When it comes to OneXPlayer vs Aya Neo vs Steam Deck comparison, there is a lot to discuss. The Steam Deck has topped Valve’s best-sellers chart for five consecutive weeks, adding to the five it occupied the top spot for previously. The $400+ computer has obviously attracted the interest of people who have been waiting for a Switch-like portable gaming PC and is one of the cheapest gaming PCs ever manufactured. However, what about the businesses that have previously developed portable gaming PCs similar to Nintendo’s Switch? They can exact vengeance now that the time is right.
That’s because all of the Steam Deck’s primary rivals — GPD, Aya, and OneXPlayer — have now announced they’re creating handhelds around AMD’s Ryzen 6000U CPUs. It has been said that the 6800U can outperform the Steam Deck’s semi-custom Aerith SoC thanks to its integrated Radeon 680M graphics.
OneXPlayer vs Aya Neo vs Steam Deck
In a live translated interview, OneXPlayer founder and CEO Jack Wong stated that his company’s R&D team is already experimenting with the 6000U CPUs. Meanwhile, in March, GPD unveiled a new 10.1-inch Win Max 2 clamshell with a Ryzen 7 6800U, and now, YouTuber Cary Golomb has disclosed that GPD already has a supply of the 6800U chips it requires. According to my colleague Emma Roth’s analysis in that post, the Radeon 680 M’s raw graphical performance is 3.38 teraflops, which is more than double the 1.6 teraflops of the Steam Deck on paper, and it has 12 RDNA 2 compute units compared to the 8 CUs you get with Deck, in addition to a faster Zen 3 Plus architecture for its CPU.
Will that pan out in actual games, and will the laptop chip offer improved (or even reasonable) battery life in a portable? That’s trickier to answer; for instance, GPD is working to have it render at 1920 x 1200 instead of the Steam Deck’s 1280 x 800, which may immediately nullify any framerate benefit. However, early performance data for the 6800U and 680M graphics in a genuine laptop are already available, and they are extremely encouraging; at least when paired with a faster processor, they can apparently compete with a discrete graphics chip like the GeForce 1650.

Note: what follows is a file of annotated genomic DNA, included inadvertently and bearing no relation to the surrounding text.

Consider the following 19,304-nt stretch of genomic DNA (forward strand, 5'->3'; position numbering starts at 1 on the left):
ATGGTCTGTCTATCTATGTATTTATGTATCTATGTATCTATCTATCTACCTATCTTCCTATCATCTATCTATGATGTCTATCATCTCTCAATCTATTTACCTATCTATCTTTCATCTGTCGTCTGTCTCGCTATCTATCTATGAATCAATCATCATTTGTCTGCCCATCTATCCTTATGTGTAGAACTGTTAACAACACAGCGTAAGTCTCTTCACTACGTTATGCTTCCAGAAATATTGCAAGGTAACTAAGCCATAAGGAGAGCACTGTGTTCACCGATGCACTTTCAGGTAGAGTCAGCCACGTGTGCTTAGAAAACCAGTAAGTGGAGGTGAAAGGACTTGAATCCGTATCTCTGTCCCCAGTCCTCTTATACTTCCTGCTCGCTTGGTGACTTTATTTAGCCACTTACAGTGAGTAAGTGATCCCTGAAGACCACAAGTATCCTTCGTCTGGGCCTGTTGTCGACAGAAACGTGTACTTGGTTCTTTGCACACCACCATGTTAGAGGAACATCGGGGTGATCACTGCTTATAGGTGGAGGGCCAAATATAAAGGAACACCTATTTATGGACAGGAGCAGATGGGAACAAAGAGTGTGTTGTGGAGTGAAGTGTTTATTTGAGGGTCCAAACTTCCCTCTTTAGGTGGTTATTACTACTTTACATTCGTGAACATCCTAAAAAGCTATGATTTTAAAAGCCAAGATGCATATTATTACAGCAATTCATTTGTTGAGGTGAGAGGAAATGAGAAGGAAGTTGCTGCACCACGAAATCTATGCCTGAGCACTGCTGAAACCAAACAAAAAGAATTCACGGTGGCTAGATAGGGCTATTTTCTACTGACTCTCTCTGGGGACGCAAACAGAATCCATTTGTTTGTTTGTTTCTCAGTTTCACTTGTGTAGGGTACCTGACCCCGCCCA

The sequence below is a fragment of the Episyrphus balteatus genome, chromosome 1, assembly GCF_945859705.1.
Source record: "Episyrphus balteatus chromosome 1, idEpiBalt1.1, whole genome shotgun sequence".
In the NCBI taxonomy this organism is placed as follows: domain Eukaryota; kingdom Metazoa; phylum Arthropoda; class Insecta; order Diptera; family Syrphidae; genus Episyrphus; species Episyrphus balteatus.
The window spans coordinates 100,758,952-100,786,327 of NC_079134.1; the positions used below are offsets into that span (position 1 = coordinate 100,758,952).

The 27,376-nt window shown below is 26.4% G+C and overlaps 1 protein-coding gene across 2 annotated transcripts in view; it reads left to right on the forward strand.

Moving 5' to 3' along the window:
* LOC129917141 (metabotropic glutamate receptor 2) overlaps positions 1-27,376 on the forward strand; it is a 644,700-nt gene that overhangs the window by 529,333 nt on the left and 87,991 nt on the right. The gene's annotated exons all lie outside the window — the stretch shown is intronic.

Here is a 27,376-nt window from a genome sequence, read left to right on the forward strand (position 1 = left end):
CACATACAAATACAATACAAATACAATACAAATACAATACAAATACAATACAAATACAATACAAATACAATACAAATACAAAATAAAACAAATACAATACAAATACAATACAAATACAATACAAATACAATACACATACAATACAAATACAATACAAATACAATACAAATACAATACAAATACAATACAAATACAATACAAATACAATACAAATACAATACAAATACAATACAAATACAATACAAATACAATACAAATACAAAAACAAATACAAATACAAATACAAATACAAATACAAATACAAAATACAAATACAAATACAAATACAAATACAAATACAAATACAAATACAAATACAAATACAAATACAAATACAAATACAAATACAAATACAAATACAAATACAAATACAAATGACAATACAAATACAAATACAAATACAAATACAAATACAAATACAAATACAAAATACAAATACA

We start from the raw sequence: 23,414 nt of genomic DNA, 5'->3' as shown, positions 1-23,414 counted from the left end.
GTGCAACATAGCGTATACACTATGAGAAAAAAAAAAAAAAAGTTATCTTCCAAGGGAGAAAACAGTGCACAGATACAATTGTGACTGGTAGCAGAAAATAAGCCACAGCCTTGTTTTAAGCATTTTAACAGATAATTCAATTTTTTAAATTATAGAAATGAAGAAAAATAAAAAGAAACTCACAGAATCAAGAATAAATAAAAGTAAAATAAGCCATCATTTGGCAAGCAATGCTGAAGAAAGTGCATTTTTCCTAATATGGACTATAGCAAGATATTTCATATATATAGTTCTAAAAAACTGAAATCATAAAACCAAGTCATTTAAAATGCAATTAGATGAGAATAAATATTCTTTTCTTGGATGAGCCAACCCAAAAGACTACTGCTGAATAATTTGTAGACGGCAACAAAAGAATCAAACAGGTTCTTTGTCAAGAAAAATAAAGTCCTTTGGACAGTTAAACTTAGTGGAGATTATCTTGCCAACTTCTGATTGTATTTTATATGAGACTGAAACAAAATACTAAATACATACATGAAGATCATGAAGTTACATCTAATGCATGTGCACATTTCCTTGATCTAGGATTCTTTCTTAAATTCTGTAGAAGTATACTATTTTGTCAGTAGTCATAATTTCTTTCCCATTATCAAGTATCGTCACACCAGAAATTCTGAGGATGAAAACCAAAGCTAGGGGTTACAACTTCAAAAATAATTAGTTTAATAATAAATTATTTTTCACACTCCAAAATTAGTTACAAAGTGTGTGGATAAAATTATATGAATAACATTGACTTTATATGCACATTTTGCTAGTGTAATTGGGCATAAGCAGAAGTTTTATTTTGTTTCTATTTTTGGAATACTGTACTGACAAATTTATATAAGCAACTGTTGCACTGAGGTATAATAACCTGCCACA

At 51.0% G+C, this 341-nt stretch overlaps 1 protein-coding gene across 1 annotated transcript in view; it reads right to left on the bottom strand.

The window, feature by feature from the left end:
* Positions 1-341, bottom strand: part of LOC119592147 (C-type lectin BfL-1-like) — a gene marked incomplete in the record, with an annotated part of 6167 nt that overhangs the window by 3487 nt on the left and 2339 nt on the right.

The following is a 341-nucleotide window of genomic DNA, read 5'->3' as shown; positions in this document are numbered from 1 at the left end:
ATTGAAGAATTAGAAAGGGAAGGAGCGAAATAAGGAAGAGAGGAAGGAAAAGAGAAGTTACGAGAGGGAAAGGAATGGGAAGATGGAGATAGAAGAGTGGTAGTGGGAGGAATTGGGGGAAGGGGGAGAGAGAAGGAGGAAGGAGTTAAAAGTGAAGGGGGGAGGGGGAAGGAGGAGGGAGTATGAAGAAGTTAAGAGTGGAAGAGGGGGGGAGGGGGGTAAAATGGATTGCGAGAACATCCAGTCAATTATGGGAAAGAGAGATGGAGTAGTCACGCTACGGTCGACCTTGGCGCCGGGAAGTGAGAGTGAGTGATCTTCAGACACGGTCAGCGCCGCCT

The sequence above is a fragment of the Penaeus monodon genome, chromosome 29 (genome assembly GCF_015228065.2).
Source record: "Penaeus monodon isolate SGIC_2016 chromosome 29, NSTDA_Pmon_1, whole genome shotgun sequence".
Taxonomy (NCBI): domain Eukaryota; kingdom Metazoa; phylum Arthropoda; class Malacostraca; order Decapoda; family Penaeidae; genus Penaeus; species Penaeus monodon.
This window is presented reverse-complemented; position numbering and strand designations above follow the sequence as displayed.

You can also watch videos of the integrated graphics in action, though keep in mind that these were recorded on a desktop PC with a Ryzen 7 6800H, not a 6800U, and are not as thermally limited as what you’d see in a portable device.
The Steam Deck’s performance is only one of its many impressive features that have caught the attention of gamers. However, the biggest challenge for competitors like GPD, Aya, and OneXPlayer is that the Steam Deck is both more affordable and more powerful than anything they have released. It’s not uncommon for their portables to cost twice as much as a basic Steam Deck, and they’re limited to the less powerful and less efficient Vega graphics rather than the more recent RDNA 2.
OneXPlayer creator Wong tells me the Steam Deck hasn’t fully been a problem for his company till now, though, but rather a double-edged sword. “They bring public attention to the sector of portable gaming,” he remarked via translation. “We used to cater to a fairly certain demographic, but as word of mouth spread and consumers became aware of additional possibilities, our audience expanded.”